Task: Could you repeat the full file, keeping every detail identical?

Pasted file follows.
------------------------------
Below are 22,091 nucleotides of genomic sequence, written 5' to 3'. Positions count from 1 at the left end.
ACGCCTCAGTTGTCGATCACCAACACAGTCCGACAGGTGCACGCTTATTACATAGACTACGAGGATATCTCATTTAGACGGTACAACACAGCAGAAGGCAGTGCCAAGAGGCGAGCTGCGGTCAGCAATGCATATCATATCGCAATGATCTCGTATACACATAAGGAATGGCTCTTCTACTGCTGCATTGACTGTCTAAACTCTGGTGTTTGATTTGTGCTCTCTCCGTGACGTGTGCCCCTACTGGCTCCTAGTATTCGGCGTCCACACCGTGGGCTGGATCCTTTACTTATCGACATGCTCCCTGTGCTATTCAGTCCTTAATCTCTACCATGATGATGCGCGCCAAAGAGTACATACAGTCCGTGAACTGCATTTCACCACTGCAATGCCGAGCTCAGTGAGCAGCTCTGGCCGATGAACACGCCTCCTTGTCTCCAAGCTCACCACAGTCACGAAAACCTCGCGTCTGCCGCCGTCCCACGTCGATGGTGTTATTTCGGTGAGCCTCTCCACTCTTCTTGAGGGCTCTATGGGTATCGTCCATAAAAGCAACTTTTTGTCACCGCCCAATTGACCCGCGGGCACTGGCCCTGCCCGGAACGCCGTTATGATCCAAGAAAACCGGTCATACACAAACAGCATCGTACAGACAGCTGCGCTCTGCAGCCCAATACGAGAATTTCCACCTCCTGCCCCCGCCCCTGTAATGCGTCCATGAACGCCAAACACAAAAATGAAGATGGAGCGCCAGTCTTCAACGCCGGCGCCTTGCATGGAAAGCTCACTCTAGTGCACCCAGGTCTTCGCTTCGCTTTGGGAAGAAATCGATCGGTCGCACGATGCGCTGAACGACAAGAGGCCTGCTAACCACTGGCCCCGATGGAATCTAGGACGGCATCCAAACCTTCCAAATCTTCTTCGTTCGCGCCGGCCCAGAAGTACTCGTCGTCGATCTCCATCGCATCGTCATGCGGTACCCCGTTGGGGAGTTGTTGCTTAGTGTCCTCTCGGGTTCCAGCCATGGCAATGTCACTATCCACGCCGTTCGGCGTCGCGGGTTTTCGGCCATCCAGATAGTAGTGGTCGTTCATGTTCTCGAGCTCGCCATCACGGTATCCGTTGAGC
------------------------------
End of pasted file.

Below are 22,091 nucleotides of genomic sequence, written 5' to 3'. Positions count from 1 at the left end.
ACGCCTCAGTTGTCGATCACCAACACAGTCCGACAGGTGCACGCTTATTACATAGACTACGAGGATATCTCATTTAGACGGTACAACACAGCAGAAGGCAGTGCCAAGAGGCGAGCTGCGGTCAGCAATGCATATCATATCGCAATGATCTCGTATACACATAAGGAATGGCTCTTCTACTGCTGCATTGACTGTCTAAACTCTGGTGTTTGATTTGTGCTCTCTCCGTGACGTGTGCCCCTACTGGCTCCTAGTATTCGGCGTCCACACCGTGGGCTGGATCCTTTACTTATCGACATGCTCCCTGTGCTATTCAGTCCTTAATCTCTACCATGATGATGCGCGCCAAAGAGTACATACAGTCCGTGAACTGCATTTCACCACTGCAATGCCGAGCTCAGTGAGCAGCTCTGGCCGATGAACACGCCTCCTTGTCTCCAAGCTCACCACAGTCACGAAAACCTCGCGTCTGCCGCCGTCCCACGTCGATGGTGTTATTTCGGTGAGCCTCTCCACTCTTCTTGAGGGCTCTATGGGTATCGTCCATAAAAGCAACTTTTTGTCACCGCCCAATTGACCCGCGGGCACTGGCCCTGCCCGGAACGCCGTTATGATCCAAGAAAACCGGTCATACACAAACAGCATCGTACAGACAGCTGCGCTCTGCAGCCCAATACGAGAATTTCCACCTCCTGCCCCCGCCCCTGTAATGCGTCCATGAACGCCAAACACAAAAATGAAGATGGAGCGCCAGTCTTCAACGCCGGCGCCTTGCATGGAAAGCTCACTCTAGTGCACCCAGGTCTTCGCTTCGCTTTGGGAAGAAATCGATCGGTCGCACGATGCGCTGAACGACAAGAGGCCTGCTAACCACTGGCCCCGATGGAATCTAGGACGGCATCCAAACCTTCCAAATCTTCTTCGTTCGCGCCGGCCCAGAAGTACTCGTCGTCGATCTCCATCGCATCGTCATGCGGTACCCCGTTGGGGAGTTGTTGCTTAGTGTCCTCTCGGGTTCCAGCCATGGCAATGTCACTATCCACGCCGTTCGGCGTCGCGGGTTTTCGGCCATCCAGATAGTAGTGGTCGTTCATGTTCTCGAGCTCGCCATCACGGTATCCGTTGAGC